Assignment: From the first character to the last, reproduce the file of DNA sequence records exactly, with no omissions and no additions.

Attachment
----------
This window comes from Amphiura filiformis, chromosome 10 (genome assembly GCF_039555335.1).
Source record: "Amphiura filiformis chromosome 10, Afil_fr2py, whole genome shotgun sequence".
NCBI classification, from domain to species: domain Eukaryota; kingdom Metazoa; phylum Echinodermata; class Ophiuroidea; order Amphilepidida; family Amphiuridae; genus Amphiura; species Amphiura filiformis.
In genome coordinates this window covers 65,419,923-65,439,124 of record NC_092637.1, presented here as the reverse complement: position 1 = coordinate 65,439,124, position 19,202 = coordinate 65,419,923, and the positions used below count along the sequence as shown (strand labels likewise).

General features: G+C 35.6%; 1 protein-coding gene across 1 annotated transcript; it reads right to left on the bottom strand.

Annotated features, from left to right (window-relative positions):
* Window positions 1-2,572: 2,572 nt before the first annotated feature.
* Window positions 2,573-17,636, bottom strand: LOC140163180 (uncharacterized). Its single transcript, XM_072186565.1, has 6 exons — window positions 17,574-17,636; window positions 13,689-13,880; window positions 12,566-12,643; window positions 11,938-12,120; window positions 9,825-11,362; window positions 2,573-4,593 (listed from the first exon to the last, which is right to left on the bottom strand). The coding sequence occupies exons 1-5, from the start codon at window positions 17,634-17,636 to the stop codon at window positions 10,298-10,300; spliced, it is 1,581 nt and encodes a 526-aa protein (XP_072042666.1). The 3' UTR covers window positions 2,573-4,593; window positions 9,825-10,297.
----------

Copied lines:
This window comes from Amphiura filiformis, chromosome 10 (genome assembly GCF_039555335.1).
Source record: "Amphiura filiformis chromosome 10, Afil_fr2py, whole genome shotgun sequence".
NCBI classification, from domain to species: domain Eukaryota; kingdom Metazoa; phylum Echinodermata; class Ophiuroidea; order Amphilepidida; family Amphiuridae; genus Amphiura; species Amphiura filiformis.
In genome coordinates this window covers 65,419,923-65,439,124 of record NC_092637.1, presented here as the reverse complement: position 1 = coordinate 65,439,124, position 19,202 = coordinate 65,419,923, and the positions used below count along the sequence as shown (strand labels likewise).

General features: G+C 35.6%; 1 protein-coding gene across 1 annotated transcript; it reads right to left on the bottom strand.

Annotated features, from left to right (window-relative positions):
* Window positions 1-2,572: 2,572 nt before the first annotated feature.
* Window positions 2,573-17,636, bottom strand: LOC140163180 (uncharacterized). Its single transcript, XM_072186565.1, has 6 exons — window positions 17,574-17,636; window positions 13,689-13,880; window positions 12,566-12,643; window positions 11,938-12,120; window positions 9,825-11,362; window positions 2,573-4,593 (listed from the first exon to the last, which is right to left on the bottom strand). The coding sequence occupies exons 1-5, from the start codon at window positions 17,634-17,636 to the stop codon at window positions 10,298-10,300; spliced, it is 1,581 nt and encodes a 526-aa protein (XP_072042666.1). The 3' UTR covers window positions 2,573-4,593; window positions 9,825-10,297.